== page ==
Pay To Play
It's fitting that the 20th anniversary of Austin's Live Music Capital of the World slogan coincides roughly with changes to the paid parking hours Downtown. In addition to extending weekday business hours to 6pm, paid parking will extend to 12mid Thursday and Friday and 11am-12mid Saturdays. While the final arrangement could've been much worse, council's disregard for the ramifications on the local music industry sadly echoes a familiar tune heard since the smoking ban in 2005.
Tied to the anniversary, Mayor Lee Leffingwell, with Council Members Mike Martinez and Chris Riley, sponsored a resolution to update the city's economic analyses of the local creative industries. On cue, Greyhill Advisors announced on Tuesday the comprehensive economic impact of the 2011 South by Southwest Music, Film, and Interactive Conferences – commissioned by SXSW for the fifth consecutive year – a rousing total of $167 million. That's a 47% increase from last year, driven by the continuing boom of the Interactive Conference and a 40% surge in overall registrations.
Tucked inside a separate resolution addressing MusicianCorps, a national music education program, our own City Hall Hustle noted that the resolution directs City Manager Marc Ott "to provide an accounting of the Downtown Venue Relocation Program" (see "TDH: 8/22/11," Newsdesk blog, Aug. 22). Drafted in 1999 to address the moving of Liberty Lunch (see "You Do Not Tear Down Landmarks," Feb. 5, 1999), the loan program is being repurposed for the potential ripple effects from the Waller Creek Tunnel Project on the Red River scene (see "Off the Record," May 7, 2010). That directive offers little consolation to Frank Hendrix, who's sprinting to complete the new $2 million Emo's East on Riverside Drive.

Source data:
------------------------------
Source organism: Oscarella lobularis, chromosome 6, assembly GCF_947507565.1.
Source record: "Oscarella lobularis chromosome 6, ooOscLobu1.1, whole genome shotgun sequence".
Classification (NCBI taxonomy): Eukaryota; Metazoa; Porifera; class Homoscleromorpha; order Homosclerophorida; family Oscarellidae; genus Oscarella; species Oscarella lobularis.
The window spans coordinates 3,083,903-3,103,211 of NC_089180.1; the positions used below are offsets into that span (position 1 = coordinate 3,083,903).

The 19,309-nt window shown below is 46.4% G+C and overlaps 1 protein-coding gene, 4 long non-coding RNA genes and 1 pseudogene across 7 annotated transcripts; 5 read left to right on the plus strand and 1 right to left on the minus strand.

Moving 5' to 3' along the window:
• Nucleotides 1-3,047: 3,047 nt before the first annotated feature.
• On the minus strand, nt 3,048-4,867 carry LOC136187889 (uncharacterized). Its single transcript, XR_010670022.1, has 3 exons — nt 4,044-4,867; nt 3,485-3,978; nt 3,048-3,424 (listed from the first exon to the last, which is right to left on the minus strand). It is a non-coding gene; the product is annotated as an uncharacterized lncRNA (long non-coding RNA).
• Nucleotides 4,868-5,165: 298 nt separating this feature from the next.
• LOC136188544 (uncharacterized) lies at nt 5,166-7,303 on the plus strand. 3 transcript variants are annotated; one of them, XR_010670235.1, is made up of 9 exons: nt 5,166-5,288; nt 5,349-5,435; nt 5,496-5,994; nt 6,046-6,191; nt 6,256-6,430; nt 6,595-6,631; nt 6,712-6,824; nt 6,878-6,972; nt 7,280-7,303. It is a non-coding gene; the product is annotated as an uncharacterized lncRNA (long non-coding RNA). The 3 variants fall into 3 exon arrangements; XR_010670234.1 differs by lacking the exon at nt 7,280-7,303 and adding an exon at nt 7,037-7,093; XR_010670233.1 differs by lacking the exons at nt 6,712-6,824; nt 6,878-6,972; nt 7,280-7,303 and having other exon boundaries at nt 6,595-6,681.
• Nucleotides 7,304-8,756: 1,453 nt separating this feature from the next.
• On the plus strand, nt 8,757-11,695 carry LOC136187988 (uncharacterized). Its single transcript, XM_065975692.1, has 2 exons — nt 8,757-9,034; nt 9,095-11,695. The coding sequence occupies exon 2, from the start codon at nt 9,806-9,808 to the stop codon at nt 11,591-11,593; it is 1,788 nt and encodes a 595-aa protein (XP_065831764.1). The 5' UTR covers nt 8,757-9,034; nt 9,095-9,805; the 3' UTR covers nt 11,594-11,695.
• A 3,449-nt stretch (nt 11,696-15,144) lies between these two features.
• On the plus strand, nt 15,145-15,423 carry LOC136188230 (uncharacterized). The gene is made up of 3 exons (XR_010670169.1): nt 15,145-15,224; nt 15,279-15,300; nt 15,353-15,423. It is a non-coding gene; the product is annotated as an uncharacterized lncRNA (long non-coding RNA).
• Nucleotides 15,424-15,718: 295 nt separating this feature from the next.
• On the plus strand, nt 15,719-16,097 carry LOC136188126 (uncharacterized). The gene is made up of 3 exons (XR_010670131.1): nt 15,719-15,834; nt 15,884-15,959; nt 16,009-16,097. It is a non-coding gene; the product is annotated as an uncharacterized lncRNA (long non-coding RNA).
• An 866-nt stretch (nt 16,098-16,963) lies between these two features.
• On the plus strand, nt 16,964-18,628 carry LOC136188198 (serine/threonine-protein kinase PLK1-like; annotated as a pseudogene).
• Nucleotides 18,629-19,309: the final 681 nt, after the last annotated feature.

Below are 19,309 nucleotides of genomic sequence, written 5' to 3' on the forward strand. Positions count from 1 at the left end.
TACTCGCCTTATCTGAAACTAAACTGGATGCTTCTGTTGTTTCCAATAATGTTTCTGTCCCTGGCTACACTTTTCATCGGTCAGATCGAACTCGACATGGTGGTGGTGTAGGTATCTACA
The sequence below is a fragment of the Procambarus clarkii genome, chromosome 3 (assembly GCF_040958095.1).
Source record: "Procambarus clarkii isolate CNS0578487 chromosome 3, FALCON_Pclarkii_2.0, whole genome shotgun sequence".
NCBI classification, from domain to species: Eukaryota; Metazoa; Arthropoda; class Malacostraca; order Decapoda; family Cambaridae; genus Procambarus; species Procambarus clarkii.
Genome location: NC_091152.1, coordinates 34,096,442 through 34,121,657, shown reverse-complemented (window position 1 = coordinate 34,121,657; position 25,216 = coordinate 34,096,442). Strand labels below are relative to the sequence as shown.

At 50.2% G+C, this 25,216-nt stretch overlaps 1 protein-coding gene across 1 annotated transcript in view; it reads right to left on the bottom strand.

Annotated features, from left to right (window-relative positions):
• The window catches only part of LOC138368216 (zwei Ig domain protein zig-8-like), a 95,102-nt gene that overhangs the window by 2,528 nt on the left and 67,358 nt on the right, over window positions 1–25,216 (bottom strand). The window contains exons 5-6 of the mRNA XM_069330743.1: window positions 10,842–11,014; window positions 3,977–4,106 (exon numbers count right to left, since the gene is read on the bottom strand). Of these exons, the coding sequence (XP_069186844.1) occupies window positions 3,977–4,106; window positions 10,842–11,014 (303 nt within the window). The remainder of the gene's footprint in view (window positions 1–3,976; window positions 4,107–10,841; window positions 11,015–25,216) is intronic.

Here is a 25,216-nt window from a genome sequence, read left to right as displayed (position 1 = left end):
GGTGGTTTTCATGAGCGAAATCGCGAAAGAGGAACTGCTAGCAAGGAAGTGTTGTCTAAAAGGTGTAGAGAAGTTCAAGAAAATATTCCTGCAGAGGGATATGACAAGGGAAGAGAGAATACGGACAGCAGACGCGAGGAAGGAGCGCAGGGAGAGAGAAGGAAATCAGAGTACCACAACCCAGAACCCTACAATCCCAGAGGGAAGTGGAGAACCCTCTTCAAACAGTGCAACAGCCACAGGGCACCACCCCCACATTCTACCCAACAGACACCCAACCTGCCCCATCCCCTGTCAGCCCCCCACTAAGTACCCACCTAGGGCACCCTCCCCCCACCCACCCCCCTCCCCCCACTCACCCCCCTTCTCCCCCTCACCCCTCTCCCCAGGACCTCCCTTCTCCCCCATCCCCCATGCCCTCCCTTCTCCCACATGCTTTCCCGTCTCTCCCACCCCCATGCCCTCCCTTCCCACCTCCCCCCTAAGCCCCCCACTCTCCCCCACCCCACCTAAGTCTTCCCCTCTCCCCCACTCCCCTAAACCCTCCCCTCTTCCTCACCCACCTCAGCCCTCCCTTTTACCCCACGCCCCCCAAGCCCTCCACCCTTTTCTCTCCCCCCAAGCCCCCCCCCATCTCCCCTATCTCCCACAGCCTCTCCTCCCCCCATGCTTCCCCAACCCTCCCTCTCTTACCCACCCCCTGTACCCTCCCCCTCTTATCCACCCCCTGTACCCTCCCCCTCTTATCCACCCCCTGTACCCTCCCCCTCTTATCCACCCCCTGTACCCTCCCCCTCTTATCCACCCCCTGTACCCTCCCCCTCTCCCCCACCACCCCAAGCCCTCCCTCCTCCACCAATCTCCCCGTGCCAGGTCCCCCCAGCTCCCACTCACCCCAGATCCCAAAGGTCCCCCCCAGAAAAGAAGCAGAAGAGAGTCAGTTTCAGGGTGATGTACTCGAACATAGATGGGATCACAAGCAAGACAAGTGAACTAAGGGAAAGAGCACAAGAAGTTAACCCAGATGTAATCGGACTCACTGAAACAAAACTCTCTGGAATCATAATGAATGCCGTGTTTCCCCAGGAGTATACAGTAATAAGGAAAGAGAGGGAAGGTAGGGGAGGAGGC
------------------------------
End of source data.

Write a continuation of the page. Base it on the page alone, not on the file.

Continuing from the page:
They don't just hand out mayoral proclamations in Austin the way they do in San Marcos. To commemorate Los Lonely Boys Day in Bobcat territory on Saturday, Aug. 27, Danny Crooks is planning an all-star benefit for the League of United Latin American Citizens 4876 at the Texas Music Theatre, featuring the Garzas, Vitera, Patricia Vonne, and Vallejo. Preceding that will be a free family outing in the town square, 1-6pm, with Kalua and Este Vato, among others.
The best shotgun bar in Texas, Ginny's Little Longhorn Saloon, celebrates its 30th anniversary on Sunday with James Intveld and patron saint Dale Watson. That's after the honky-tonk hosts chicken shit bingo, obviously.
The fourth annual Dia de los Toadies floats back down to Whitewater Amphitheater in New Braunfels this weekend, Aug. 26-27, with a stellar bill that includes the Sword, the Black Angels, Ume, Quiet Company, and Whiskey Folk Ramblers. Friday's acoustic evening show has sold out, but you can enter to win a pair of two-day passes by correctly answering the following question on our new Facebook page (www.facebook.com/chroniclemusic): At which record store did the members of Toadies once work?